D’Arcy Wentworth Thompson (1860-1948) was one of the most famous scientific personalities of his time – and that time was extensive, for he occupied important University chairs for a total of 64 years. He was greatly admired by many scientists, but his direct influence is hard to trace. In part, this is because some of his ideas have been accepted so entirely that they seem self-evident. Equally, it is because some of his ideas are not yet fully accepted.
D’Arcy took up the first Chair of Biology at what was then University College Dundee in 1885. He quickly acquired a reputation as an inspirational (and increasingly eccentric) teacher, while also playing an active role in local organisations such as the Dundee Social Union, the Dundee Naturalists Society and the Dundee Working Men’s Field Club. During his 32 years in Dundee he founded and developed a large and impressive Zoology Museum, collecting specimens from all over the world. Although the building was demolished in the 1950s, a new version of the museum was opened in 2008, featuring many of his original specimens.
On Growth and Form
D’Arcy’s collection provided the bedrock for his ongoing research into the mathematical principles of nature, work which would culminate in 1917 in the publication of his landmark book On Growth and Form. It pioneered the science of bio-mathematics and has been hailed as “the greatest work of prose in 20th-century science.” As well as continuing to inspire biologists and mathematicians today, it also proved hugely influential to such celebrated artists as Henry Moore, Richard Hamilton and Salvador Dali. The book was, however, just one of around 300 works published during his career.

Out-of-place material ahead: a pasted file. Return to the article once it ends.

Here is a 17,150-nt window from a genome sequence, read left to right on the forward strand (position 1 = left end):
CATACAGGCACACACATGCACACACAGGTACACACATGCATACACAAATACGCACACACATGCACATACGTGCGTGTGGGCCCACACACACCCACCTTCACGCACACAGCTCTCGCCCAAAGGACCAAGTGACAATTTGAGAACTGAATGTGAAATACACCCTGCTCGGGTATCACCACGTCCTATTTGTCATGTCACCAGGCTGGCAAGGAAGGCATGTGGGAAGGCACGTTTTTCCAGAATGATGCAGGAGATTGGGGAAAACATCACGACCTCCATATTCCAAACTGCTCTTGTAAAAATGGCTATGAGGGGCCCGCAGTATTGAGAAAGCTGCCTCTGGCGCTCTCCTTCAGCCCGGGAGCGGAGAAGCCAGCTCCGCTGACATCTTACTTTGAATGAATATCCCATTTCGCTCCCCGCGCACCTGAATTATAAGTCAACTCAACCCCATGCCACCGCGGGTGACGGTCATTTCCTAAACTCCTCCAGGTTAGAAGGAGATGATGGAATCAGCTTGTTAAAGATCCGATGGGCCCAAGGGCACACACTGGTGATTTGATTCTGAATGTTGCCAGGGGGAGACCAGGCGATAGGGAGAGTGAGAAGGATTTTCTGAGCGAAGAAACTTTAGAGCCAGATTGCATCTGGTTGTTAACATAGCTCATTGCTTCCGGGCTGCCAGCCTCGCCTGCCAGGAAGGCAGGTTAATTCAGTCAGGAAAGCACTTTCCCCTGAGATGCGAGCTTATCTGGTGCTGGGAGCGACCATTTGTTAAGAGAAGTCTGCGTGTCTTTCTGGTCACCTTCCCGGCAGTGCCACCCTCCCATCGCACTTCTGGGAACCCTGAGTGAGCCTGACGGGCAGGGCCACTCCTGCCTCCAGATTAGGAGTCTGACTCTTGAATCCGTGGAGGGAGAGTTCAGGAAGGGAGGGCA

In 1917 D’Arcy also moved to St Andrews to take up the Chair of Natural History at the University. While at St. Andrews, D’Arcy built up the existing Bell Pettigrew Museum of Natural History and added to its displays. One former visitor recalls meeting D’Arcy there when he was 8, in 1932. The Professor showed the young man round its exhibits and afterwards gave him a jar of stick insects, pointing out that these should be fed on fresh privet leaves.
Knighted in 1937, D’Arcy was a polymath, who might just as easily have occupy chairs of Mathematics, Physics or Classics. His mathematical abilities are well to the fore in On Growth and Form, while his fluency in Greek and Latin are to be seen in his translations of Aristotle and his Glossary of Greek Birds and Glossary of Greek Fishes. He worked in other languages too. In the last year of his life he was teaching a group of St Andrews students the history of Natural History. He was reading from a book rather hesitantly, and a student asked if he was too tired to continue. He said: “My dear child, I am not tired. I happen to be reading you a piece of medieval Italian, and I find the translation a little difficult!”
D’Arcy Thompson died in 1948, still teaching up to the age of 87, but before the advent of the computer era. He would have undoubtedly delighted in the abilities of computers, which could have empowered him to make his vision – still not generally accepted in its entirety – into an overwhelming case. With the development of new computer modelling techniques and the subsequent growth in mathematical biology as a specialist area of research, D’Arcy’s time has perhaps come at last. As one biologist has stated, “D’Arcy Thompson simply will be the most important person in the future of biology.”